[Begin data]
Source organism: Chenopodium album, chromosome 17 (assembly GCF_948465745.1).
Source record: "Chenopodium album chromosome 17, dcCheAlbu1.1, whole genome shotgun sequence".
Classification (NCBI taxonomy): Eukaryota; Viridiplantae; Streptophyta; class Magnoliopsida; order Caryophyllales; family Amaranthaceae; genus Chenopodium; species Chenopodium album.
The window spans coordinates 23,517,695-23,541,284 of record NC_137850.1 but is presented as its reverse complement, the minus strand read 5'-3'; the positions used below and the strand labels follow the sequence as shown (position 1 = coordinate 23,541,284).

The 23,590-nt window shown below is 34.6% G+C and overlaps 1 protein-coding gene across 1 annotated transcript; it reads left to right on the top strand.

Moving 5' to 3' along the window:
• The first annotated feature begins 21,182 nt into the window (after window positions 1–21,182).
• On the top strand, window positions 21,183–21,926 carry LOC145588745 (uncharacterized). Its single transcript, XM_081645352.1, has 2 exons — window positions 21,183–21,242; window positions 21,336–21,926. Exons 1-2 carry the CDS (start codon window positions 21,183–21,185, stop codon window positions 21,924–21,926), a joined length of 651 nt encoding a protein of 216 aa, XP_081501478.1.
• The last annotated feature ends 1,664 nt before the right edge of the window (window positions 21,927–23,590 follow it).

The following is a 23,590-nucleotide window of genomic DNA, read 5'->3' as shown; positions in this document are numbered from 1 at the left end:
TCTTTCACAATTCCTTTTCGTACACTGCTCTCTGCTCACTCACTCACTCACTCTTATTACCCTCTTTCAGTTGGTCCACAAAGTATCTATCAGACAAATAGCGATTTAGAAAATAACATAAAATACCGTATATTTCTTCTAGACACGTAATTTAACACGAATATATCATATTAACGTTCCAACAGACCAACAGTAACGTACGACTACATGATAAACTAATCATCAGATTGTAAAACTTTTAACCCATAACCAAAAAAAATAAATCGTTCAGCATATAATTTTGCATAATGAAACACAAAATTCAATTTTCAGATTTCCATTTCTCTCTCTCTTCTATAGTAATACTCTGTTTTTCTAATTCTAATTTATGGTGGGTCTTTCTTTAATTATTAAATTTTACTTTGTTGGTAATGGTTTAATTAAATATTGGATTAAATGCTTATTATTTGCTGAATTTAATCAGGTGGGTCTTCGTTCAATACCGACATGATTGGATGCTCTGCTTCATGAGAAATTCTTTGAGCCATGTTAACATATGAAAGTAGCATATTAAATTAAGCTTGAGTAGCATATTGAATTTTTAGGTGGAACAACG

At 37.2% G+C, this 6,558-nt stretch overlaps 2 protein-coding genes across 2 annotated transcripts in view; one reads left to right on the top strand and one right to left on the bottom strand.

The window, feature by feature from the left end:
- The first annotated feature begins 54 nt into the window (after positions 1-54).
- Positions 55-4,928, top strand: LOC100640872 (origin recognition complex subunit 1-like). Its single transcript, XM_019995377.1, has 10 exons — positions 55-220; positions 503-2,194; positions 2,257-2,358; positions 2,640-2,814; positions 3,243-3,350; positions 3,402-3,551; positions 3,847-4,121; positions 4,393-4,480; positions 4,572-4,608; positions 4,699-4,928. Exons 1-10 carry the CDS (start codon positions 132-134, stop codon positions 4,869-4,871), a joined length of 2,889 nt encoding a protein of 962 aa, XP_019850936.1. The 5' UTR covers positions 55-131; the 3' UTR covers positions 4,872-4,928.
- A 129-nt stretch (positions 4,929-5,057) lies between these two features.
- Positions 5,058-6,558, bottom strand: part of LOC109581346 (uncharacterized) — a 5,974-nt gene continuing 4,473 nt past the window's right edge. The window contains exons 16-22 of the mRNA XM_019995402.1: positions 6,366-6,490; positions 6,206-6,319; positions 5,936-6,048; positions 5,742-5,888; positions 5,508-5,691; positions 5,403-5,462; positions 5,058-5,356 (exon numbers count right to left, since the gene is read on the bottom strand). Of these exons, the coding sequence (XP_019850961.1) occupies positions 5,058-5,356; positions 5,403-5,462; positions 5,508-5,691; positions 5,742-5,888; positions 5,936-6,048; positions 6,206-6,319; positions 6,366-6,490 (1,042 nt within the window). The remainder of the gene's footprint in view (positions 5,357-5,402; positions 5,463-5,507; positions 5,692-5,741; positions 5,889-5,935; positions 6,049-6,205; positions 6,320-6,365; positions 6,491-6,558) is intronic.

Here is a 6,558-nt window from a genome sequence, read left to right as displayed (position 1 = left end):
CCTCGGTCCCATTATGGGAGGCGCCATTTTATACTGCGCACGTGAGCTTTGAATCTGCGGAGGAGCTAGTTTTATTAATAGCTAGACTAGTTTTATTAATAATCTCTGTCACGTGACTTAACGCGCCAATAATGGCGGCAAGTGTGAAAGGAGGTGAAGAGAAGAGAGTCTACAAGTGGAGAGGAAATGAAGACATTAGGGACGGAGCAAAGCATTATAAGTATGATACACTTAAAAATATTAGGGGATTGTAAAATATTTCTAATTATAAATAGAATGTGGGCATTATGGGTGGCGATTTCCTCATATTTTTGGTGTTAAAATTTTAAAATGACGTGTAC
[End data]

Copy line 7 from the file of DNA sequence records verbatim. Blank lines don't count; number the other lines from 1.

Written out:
• The first annotated feature begins 21,182 nt into the window (after window positions 1–21,182).